“Legislation that the House passed on a party line vote earlier this year - H.R. 1112 - would compound this injustice by requiring VA to also report a veteran or beneficiary to NICS if they are adjudicated by VA as having a mental illness when the veteran files for a disability claim for, for example, PTSD or depression.

“I have personally heard from veterans across the country who tell me that they don’t seek the care and the benefits that they earned through their hard-fought service to our country because they fear they will lose their Second Amendment rights if they do.

“That is unacceptable at any time but it is particularly unacceptable during a national suicide crisis when we know that 14 of the 20 veteran and servicemember suicide deaths per day already occur among those who are not engaged in VA care prior to their deaths.

“Veterans risk their lives to protect our rights; the least we can do for them in return is to protect theirs.

“But Chairman Takano has once again refused to do that – despite making a public vow eight months ago before The American Legion that he would act, as Chairman, to protect the Second Amendment rights of our nation’s veterans.

“He has also, once again, failed to respond to the 12 Committee Members who wrote to him in July asking for a legislative hearing to discuss veterans’ Second Amendment issues.

“There are precious few avenues available to the Minority party in Congress to influence the legislative agenda of the Majority party.

“Since February, my Republican colleagues and I have been asking Chairman Takano, publicly and privately, to address these issues in our Committee.

“Our requests have been ignored and our letters have gone unanswered.

“The only remaining option we have left is to attempt to amend bills being marked up by the Committee so that we can have an open debate and an up-or-down vote on these issues.

“We attempted to amend the Deborah Sampson Act with these amendments two weeks ago on the advice of the Parliamentarian about the appropriateness of these particular amendments - which address serious issues facing female and male veterans alike in each one of our states and districts - to this particular bill.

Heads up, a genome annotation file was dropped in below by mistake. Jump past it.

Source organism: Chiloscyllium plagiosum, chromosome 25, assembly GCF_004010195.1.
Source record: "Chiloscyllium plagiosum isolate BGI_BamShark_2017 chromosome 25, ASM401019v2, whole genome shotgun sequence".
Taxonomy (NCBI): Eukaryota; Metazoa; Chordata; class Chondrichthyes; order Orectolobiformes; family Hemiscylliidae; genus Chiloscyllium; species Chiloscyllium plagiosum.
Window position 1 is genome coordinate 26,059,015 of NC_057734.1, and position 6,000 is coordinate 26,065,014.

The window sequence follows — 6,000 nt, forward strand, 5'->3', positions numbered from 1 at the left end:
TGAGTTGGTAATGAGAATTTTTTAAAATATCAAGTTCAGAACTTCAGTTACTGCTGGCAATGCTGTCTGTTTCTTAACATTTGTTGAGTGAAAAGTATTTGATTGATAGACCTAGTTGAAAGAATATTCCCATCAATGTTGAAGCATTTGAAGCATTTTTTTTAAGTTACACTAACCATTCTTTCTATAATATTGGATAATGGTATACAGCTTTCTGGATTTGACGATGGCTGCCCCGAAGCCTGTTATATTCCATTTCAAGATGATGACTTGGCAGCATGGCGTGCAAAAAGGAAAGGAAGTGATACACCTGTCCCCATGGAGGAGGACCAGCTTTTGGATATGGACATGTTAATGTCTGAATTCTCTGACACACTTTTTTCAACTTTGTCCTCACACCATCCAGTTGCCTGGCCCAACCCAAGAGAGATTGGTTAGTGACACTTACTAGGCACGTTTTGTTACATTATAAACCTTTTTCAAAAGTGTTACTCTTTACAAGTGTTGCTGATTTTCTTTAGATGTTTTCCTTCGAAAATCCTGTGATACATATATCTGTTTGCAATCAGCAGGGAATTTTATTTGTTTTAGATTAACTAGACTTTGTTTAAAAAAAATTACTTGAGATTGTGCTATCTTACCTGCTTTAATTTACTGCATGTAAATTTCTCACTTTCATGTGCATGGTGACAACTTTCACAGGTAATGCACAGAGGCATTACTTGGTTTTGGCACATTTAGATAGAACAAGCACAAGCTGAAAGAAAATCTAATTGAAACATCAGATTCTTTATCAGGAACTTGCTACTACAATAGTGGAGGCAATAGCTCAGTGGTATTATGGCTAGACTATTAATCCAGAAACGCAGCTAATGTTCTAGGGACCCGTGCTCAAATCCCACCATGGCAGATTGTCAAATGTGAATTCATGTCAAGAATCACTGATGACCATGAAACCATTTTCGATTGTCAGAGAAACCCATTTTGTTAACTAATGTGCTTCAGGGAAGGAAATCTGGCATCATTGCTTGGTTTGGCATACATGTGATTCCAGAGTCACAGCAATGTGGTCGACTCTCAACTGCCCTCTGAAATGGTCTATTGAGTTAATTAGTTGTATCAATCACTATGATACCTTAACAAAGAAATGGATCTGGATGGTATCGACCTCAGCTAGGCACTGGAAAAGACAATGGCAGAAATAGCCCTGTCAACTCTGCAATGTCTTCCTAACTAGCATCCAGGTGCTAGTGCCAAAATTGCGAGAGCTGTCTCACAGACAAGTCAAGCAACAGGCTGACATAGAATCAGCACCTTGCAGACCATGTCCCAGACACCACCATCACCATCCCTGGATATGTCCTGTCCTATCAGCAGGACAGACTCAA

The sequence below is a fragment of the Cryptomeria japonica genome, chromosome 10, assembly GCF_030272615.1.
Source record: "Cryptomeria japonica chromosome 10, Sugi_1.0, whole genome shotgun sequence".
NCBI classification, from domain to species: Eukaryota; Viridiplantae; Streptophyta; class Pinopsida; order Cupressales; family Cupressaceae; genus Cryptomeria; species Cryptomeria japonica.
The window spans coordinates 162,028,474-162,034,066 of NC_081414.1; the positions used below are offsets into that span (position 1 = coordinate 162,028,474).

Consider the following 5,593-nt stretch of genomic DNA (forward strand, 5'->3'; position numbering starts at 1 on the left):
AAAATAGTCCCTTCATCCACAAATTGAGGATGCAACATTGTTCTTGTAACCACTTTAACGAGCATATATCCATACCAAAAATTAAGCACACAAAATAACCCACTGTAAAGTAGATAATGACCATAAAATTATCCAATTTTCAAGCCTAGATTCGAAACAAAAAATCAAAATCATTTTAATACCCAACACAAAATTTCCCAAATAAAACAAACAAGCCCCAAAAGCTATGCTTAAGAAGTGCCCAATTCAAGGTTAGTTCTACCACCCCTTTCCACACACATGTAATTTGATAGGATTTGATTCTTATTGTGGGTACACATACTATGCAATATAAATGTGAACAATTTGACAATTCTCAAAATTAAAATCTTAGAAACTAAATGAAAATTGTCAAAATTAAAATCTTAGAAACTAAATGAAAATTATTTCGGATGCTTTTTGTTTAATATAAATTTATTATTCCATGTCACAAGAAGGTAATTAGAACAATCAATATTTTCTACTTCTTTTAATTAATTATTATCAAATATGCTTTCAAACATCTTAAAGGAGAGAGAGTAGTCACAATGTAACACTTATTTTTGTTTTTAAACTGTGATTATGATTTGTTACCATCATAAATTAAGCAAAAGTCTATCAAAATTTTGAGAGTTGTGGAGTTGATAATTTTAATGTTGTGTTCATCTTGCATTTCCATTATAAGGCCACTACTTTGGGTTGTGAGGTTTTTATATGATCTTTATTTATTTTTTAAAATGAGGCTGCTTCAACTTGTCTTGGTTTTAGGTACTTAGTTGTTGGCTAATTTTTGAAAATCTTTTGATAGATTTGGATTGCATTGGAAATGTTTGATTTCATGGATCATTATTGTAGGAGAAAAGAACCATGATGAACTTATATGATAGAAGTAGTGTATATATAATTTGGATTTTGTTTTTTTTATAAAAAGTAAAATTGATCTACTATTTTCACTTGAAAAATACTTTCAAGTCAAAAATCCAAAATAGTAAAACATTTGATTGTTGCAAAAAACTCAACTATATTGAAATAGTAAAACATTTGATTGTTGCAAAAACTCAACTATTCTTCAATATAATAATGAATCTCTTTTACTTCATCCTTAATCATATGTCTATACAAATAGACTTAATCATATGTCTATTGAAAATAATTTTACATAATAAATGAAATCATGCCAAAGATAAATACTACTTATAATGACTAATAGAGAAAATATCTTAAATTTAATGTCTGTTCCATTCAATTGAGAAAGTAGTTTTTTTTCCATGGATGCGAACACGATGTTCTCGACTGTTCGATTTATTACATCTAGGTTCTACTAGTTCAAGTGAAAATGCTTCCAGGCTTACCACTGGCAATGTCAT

“But the Chairman denied us even that opportunity.

“That kind of partisanship has never been how this Committee operates.

“Under the previous eight years of Republican Chairmen, debate was never cut off when Democrat Members offered difficult amendments during Committee markups.

“We allowed our Democrat colleagues the opportunity to have their say and we took tough votes when we needed to.

“Mr. Speaker, I wish that we could be having a much different conversation today – the day after Veterans Day – than this one.

“But I would be remiss in my duty as Ranking Member if I did not call out this behavior and the ways in which it fails our nation’s veterans.

“Chairman Takano has spoken movingly about how he wants to use his Chairmanship to stand up for the rights of minority veterans.

“I commend him for that and have stood alongside him in doing that work – including in May when we stood side-by-side to launch the Bipartisan Women Veterans Task Force.

“Yet I urge him now, in carrying out that commitment, not to spurn the historically bipartisan traditions of the Veterans’ Affairs Committee, not to trounce on the rights of the Minority members of that Committee, not to cut corners in favor of expediency over doing our due diligence, and not to cast aspersions against me or any other Member of our Committee when we could be debating the issues at hand like our constituents sent us here to do.

“Despite our deep disagreements here, I consider Chairman Takano a friend and I know him to be a good and fair man who is motivated by a sincere desire to do the right thing for the millions of veterans and their families who have sacrificed for our great nation.

“That desire is shared by me and by every Member of our Committee – Republican and Democrat alike.

“I do not doubt that for a second.

“I also do not doubt our ability - under the Chairman’s leadership - to put this unfortunate recent chapter in the Committee’s history behind us and return to the productive, bipartisan tradition that our Committee is known and respected for throughout the United States Congress.

“In doing so, we will once again live up to the example that our nation’s veterans – including Deborah Sampson herself – has set.

“I thank the Chairman in advance for that; stand ready to assist him however I can – as Ranking Member and as his friend; and reserve the balance of my time.”

The following bills were passed by the House and forwarded to the Senate:

  • H.R. 3224: The Deborah Sampson Act
  • H.R. 4162: GI Bill Planning Act of 2019
  • H.R. 3996: VA Design-Build Construction Enhancement Act of 2019
  • H.R. 4625: Protect the GI Bill Act
  • H.R. 1424: Fallen Warrior Battlefield Cross Memorial Act
  • H.R. 4477: Reducing High Risk to Veterans and Veterans Services Act
  • H.R. 4771: VA Tele-Hearing Modernization Act
  • H.R. 4360: VA Overpayment Accountability Act
  • H.R. 4356: Protecting Families of Fallen Servicemembers Act